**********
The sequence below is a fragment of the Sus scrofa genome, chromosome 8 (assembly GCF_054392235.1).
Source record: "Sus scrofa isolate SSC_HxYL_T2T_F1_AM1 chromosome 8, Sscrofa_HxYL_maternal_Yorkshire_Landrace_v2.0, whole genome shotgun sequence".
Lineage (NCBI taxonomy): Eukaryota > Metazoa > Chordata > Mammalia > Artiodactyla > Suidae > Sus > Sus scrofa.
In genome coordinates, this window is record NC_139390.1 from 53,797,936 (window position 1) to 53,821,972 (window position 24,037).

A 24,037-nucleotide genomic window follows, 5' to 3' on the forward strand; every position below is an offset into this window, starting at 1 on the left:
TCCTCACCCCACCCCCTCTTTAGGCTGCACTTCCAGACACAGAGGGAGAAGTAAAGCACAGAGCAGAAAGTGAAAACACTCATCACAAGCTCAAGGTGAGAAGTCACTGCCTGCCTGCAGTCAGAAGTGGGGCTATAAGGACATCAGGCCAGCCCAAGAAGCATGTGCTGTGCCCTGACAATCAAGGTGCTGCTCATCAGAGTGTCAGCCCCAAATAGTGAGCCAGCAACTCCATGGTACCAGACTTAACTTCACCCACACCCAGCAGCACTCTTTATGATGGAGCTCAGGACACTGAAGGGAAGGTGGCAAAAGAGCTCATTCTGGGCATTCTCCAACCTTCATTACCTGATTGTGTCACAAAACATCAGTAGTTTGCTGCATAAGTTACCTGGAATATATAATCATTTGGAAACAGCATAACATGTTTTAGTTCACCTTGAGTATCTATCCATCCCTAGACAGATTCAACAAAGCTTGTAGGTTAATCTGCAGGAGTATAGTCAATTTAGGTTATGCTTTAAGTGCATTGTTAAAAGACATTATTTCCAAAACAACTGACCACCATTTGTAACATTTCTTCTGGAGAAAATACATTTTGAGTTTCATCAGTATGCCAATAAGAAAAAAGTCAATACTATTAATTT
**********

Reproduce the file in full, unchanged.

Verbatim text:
The sequence below is a fragment of the Sus scrofa genome, chromosome 8 (assembly GCF_054392235.1).
Source record: "Sus scrofa isolate SSC_HxYL_T2T_F1_AM1 chromosome 8, Sscrofa_HxYL_maternal_Yorkshire_Landrace_v2.0, whole genome shotgun sequence".
Lineage (NCBI taxonomy): Eukaryota > Metazoa > Chordata > Mammalia > Artiodactyla > Suidae > Sus > Sus scrofa.
In genome coordinates, this window is record NC_139390.1 from 53,797,936 (window position 1) to 53,821,972 (window position 24,037).

A 24,037-nucleotide genomic window follows, 5' to 3' on the forward strand; every position below is an offset into this window, starting at 1 on the left:
TCCTCACCCCACCCCCTCTTTAGGCTGCACTTCCAGACACAGAGGGAGAAGTAAAGCACAGAGCAGAAAGTGAAAACACTCATCACAAGCTCAAGGTGAGAAGTCACTGCCTGCCTGCAGTCAGAAGTGGGGCTATAAGGACATCAGGCCAGCCCAAGAAGCATGTGCTGTGCCCTGACAATCAAGGTGCTGCTCATCAGAGTGTCAGCCCCAAATAGTGAGCCAGCAACTCCATGGTACCAGACTTAACTTCACCCACACCCAGCAGCACTCTTTATGATGGAGCTCAGGACACTGAAGGGAAGGTGGCAAAAGAGCTCATTCTGGGCATTCTCCAACCTTCATTACCTGATTGTGTCACAAAACATCAGTAGTTTGCTGCATAAGTTACCTGGAATATATAATCATTTGGAAACAGCATAACATGTTTTAGTTCACCTTGAGTATCTATCCATCCCTAGACAGATTCAACAAAGCTTGTAGGTTAATCTGCAGGAGTATAGTCAATTTAGGTTATGCTTTAAGTGCATTGTTAAAAGACATTATTTCCAAAACAACTGACCACCATTTGTAACATTTCTTCTGGAGAAAATACATTTTGAGTTTCATCAGTATGCCAATAAGAAAAAAGTCAATACTATTAATTT